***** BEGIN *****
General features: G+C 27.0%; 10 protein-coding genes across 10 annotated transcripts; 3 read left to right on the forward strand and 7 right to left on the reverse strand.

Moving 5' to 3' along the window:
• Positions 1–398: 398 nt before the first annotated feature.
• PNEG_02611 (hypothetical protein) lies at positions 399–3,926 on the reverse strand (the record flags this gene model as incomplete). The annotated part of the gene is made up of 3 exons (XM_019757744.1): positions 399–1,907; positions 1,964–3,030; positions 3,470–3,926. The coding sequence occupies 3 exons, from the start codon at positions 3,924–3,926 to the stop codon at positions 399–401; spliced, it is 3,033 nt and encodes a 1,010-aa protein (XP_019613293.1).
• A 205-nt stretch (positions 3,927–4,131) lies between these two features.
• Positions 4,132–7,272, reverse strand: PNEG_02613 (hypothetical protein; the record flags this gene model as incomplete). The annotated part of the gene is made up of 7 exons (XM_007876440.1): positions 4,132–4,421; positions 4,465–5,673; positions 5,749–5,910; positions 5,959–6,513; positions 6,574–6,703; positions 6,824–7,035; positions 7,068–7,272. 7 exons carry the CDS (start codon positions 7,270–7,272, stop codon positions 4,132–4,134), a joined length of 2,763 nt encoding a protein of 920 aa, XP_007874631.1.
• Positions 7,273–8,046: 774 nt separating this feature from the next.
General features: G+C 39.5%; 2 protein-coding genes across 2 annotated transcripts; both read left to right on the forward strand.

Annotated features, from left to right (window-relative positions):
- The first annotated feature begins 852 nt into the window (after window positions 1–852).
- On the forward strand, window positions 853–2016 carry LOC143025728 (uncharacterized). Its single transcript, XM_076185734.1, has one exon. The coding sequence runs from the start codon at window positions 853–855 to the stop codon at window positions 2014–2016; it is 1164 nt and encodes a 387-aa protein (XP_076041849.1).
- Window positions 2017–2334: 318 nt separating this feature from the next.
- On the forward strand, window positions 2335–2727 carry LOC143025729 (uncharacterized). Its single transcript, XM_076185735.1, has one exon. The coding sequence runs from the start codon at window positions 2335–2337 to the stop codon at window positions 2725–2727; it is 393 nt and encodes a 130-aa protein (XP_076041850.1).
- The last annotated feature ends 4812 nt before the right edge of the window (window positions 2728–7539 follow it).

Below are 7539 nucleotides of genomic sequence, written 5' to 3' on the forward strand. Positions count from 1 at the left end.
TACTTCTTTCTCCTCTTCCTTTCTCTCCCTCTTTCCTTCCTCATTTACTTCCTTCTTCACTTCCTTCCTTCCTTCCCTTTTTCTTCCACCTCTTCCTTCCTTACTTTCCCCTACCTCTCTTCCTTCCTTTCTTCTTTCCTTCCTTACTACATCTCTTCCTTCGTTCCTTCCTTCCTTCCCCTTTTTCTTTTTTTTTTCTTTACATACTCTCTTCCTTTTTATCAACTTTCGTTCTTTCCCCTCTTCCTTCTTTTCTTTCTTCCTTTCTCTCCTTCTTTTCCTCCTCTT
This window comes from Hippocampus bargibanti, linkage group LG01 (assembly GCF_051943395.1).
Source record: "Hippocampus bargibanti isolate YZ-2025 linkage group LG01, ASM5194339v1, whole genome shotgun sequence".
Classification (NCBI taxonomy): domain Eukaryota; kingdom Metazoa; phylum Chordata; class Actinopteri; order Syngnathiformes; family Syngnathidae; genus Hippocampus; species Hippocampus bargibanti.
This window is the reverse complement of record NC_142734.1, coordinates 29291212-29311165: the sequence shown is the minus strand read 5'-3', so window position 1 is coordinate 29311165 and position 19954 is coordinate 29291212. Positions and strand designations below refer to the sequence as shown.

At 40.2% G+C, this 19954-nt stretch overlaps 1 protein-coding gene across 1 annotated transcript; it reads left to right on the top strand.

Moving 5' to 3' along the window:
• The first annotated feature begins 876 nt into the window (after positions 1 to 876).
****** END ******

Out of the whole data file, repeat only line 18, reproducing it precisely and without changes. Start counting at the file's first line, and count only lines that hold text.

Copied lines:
Source record: "Hippocampus bargibanti isolate YZ-2025 linkage group LG01, ASM5194339v1, whole genome shotgun sequence".